Journal of Atmospheric & Earth Sciences Category: Agriculture Type: Research Article
Vegetation Drought Analysis in Tunisia: A Geospatial Investigation
- Eman Ghoneim1*, Alina Dorofeeva2, Michael Benedetti1, Douglas Gamble1, Lynn Leonard1, Mostafa AbuBakr3
- 1 Department Of Earth And Ocean Sciences, University Of North Carolina Wilmington, Wilmington, United States
- 2 Charlotte Department Of Transportation, Planning And Design Division, Charlotte, United States
- 3 Geology Department, Faculty Of Science, Al-Azhar University, Nasr City, Cairo, Egypt
*Corresponding Author:Eman Ghoneim
Department Of Earth And Ocean Sciences, University Of North Carolina Wilmington, Wilmington, United States
Received Date: Oct 12, 2017 Accepted Date: Nov 17, 2017 Published Date: Dec 04, 2017
Drought is one of the natural hazards that has an immense impact on nations and affects many people every year. In this study, satellite remotely sensed data were employed to estimate multiple drought indices for the growing season over Tunisia for 13 successive years. The Vegetation Condition Index (NDVI), and the Land Surface Temperature (LST) index, were combined to calculate the Vegetation Health Index (VHI). Moreover, the Precipitation Condition Index (PCI) was calculated and added to form a newly modified Vegetation Temperature Precipitation Condition Index (VTPCI). The effectiveness in drought monitoring by these indices was supported by comparing them with the Food and Agriculture Organization (FAO) annual crop yield. These indices indicated that year 2002 was the driest year in Tunisia, a result that was confirmed by the crop yield statistical data. The results revealed that four governorates of the Southern Tunisia are highly prone to drought and that grassland and cropland are the most susceptible vegetation types to drought events in Tunisia. The VTPCI shows higher correlation with the annual crop yield data than the commonly used VHI index, particularly on the sub-national scale, therefore this index is recommended to be adopted to monitor vegetation drought elsewhere in semi-arid regions where surface weather data are scarce.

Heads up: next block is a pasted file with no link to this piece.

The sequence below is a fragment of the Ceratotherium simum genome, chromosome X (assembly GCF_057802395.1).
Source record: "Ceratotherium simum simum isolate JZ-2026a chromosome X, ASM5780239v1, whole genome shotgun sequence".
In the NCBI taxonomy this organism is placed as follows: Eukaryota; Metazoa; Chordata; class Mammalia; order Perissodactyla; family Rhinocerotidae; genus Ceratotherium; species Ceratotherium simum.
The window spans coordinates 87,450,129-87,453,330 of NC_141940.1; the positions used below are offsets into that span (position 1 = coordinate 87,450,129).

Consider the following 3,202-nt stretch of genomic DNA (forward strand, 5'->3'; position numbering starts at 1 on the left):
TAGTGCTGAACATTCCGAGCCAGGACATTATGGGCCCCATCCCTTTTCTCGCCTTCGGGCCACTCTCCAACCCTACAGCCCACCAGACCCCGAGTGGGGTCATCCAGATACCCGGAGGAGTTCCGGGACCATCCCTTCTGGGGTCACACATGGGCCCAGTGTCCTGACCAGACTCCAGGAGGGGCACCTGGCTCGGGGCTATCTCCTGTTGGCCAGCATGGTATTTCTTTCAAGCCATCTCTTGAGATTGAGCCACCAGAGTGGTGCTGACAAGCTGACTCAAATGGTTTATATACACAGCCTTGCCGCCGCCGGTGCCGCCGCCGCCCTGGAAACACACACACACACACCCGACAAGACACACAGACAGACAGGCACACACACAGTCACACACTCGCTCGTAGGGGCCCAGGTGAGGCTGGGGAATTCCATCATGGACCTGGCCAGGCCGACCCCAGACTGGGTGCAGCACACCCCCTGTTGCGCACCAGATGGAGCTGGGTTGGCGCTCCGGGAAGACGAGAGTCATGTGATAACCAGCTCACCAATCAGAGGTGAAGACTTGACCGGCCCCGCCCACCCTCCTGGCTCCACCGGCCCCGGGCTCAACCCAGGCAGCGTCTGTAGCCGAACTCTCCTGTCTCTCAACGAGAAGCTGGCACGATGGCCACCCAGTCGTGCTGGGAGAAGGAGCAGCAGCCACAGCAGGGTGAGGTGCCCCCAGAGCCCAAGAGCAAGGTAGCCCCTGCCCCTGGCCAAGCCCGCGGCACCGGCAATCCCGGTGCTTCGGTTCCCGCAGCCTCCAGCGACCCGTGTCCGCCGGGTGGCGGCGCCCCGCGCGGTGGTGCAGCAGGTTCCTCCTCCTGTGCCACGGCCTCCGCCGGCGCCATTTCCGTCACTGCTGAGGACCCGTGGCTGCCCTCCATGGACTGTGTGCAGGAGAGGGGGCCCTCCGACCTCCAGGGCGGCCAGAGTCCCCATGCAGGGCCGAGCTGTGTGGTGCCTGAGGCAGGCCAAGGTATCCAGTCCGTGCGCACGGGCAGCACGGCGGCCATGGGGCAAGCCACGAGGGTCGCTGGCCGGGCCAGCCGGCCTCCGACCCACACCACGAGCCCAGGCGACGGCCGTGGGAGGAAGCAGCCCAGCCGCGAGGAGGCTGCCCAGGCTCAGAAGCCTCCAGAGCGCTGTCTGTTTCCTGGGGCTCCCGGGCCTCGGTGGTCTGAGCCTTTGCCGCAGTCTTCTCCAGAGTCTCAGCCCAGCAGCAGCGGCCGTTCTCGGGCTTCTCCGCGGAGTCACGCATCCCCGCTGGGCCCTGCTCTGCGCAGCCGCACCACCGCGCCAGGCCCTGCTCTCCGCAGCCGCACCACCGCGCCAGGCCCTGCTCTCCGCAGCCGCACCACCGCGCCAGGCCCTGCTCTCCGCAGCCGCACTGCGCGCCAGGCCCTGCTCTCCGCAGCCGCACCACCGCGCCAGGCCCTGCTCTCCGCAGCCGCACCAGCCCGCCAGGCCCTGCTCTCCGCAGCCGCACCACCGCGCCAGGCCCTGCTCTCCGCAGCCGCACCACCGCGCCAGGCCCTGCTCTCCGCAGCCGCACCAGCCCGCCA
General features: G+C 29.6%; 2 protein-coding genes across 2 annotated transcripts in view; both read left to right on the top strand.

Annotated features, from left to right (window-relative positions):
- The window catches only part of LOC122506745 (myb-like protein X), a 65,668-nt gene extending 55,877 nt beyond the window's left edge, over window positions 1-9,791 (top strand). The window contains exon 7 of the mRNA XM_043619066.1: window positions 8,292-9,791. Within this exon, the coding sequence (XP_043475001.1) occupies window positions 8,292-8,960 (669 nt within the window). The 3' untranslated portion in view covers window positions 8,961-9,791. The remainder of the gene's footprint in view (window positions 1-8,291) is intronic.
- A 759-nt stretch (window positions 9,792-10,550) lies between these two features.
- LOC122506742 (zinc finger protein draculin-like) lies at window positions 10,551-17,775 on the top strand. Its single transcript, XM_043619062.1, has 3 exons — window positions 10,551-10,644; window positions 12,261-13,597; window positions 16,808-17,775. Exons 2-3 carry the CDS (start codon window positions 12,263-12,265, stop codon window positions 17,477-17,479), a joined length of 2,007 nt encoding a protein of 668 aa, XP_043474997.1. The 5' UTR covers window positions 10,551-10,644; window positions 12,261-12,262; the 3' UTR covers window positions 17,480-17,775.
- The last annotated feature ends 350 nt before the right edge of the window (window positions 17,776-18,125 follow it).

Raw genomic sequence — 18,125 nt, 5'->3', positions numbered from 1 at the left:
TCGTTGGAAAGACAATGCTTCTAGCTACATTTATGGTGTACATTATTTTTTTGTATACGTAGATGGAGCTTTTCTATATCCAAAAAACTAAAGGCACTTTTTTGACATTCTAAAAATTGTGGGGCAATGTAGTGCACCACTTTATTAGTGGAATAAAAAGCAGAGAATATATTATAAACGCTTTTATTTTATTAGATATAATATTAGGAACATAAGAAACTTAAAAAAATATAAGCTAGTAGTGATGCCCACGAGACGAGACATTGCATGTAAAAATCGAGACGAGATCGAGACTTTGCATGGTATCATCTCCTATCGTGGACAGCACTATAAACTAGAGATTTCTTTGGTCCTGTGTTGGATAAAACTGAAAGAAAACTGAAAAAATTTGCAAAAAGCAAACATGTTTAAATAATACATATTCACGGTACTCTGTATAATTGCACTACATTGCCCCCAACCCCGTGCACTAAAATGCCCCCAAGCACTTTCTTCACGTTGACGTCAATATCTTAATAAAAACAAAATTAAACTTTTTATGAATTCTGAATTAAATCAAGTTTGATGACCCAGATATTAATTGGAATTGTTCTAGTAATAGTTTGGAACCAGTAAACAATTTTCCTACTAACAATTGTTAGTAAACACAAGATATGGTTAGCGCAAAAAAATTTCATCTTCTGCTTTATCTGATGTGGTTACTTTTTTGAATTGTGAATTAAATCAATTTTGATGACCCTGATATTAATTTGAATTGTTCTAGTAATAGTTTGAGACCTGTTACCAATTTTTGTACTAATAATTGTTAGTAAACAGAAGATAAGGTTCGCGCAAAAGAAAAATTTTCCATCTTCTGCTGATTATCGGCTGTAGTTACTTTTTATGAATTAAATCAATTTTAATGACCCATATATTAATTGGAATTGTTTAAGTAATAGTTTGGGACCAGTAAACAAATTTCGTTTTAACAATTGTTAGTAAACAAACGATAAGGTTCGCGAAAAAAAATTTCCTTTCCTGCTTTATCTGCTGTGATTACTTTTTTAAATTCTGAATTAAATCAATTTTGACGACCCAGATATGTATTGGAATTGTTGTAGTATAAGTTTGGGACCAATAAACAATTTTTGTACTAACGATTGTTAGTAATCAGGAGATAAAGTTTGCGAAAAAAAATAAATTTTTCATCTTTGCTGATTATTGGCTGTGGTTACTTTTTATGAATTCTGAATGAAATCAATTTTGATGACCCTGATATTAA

Natural hazards; Satellite land surface temperature; TRMM rainfall data; Vegetation health indices
Various types of satellite-based remote sensing data and remote sensing algorithms have been widely used over the past few decades to effectively monitor the drought phenomenon worldwide. For example, a remote sensing based drought study conducted on China using the HJ-1 and microwave MASR satellite data [12,10], and in India, Philippines and Australia using MODIS data [13,14], confirmed the effectiveness of such data in the national drought monitoring. Moreover, a large number of remote sensing indices based on, for instant, the NDVI-LST relationship such as Vegetation Health Index (VHI), Temperature-Vegetation Drought Index (TVDI), Vegetation Supply Water Index (VSWI), Drought Severity Index (DSI), and Normalized Vegetation Supply Water Index (NVSWI) have been proposed and successfully tested [15-18] .
Many other simple indices based on remote sensing data were proposed to monitor drought. For example, the Normalized Difference Vegetation Index (NDVI), developed by Rouse et al.,  is based on the ratio between the maximum absorption of radiation in the red channel, due to the leaf’s chlorophyll content and the maximum reflection of radiation in the Near-Infrared (NIR) channel, due to the cell structure of the leaf . The Vegetation Condition Index (VCI) was introduced first by Kogan [21,22] to measure changes in NDVI signal over time. In 1995, Kogan developed TCI (Temperature Condition Index) to normalize temperature data. Later, Kogan developed another index called the Vegetation Health Index (VHI), which is a combination of VCI and TCI. Many studies were carried out in many regions worldwide to evaluate the use of VCI, TCI and VHI indices in drought monitoring [23-25].
In addition to the above remotely sensed drought indices, the inclusion of rainfall conditions is also an important factor for drought studies. The Tropical Rainfall Measuring Mission (TRMM) provides precipitation data needed for comprehensive drought analysis. Rhee et al.,  proposed the new multi-sensor Scaled Drought Condition Index (SDCI), which combined scaled NDVI, LST and TRMM data with assigned weights (1/4 scaled NDVI + 1/4 scaled LST + 1/2 scaled TRMM). The SDCI outperformed VHI and other existing indices in the arid region of Arizona and New Mexico and also in the humid region of the Carolinas . In the present study, a newly modified drought index, namely Vegetation Temperature Precipitation Condition Index (VTPCI), based on the SDCI, was developed, examined over the study area, and compared against other drought indices. The VTPCI combines the vegetation health, temperature condition and precipitation aspects in order to gain a better understanding of the drought phenomenon in the area under investigation.